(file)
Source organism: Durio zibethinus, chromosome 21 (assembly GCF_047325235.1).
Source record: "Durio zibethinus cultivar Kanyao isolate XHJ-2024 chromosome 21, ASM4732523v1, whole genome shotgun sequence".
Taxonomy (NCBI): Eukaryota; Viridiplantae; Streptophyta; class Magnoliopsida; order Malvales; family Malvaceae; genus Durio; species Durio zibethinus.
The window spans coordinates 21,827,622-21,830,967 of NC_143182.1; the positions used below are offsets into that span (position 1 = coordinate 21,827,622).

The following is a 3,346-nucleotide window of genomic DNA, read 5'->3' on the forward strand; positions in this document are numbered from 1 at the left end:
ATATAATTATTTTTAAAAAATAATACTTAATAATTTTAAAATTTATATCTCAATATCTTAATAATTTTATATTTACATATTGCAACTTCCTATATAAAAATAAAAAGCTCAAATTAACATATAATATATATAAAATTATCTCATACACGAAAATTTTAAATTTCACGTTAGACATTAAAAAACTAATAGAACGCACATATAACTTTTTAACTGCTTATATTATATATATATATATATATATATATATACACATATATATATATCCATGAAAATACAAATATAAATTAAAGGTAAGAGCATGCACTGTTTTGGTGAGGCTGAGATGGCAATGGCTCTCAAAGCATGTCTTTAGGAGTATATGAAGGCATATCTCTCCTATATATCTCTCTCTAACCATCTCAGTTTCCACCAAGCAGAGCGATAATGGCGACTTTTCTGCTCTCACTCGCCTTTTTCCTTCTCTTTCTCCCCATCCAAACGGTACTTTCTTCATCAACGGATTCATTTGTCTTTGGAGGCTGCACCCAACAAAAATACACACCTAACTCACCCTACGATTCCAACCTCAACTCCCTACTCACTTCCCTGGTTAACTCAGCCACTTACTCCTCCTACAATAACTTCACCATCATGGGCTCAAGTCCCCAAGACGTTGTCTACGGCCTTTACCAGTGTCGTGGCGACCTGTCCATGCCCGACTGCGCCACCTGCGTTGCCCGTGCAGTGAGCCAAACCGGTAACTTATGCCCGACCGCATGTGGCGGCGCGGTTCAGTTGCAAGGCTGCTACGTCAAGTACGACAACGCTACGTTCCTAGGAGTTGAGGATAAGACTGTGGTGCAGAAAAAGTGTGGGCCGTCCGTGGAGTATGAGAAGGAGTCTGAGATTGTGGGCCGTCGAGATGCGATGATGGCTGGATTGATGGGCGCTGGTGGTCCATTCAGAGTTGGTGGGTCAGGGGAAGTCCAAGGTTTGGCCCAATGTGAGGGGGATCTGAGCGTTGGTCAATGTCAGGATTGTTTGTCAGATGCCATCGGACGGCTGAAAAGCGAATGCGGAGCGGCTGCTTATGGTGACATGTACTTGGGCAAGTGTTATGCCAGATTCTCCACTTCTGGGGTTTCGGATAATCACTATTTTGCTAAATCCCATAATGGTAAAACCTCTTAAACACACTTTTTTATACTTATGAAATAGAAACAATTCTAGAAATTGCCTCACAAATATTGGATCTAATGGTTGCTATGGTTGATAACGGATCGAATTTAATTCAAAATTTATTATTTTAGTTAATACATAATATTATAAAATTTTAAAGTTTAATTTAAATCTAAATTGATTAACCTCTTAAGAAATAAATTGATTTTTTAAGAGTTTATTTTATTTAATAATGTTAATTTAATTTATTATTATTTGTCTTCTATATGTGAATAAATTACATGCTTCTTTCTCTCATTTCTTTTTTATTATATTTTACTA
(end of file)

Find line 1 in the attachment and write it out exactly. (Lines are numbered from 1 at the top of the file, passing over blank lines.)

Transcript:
Source organism: Durio zibethinus, chromosome 21 (assembly GCF_047325235.1).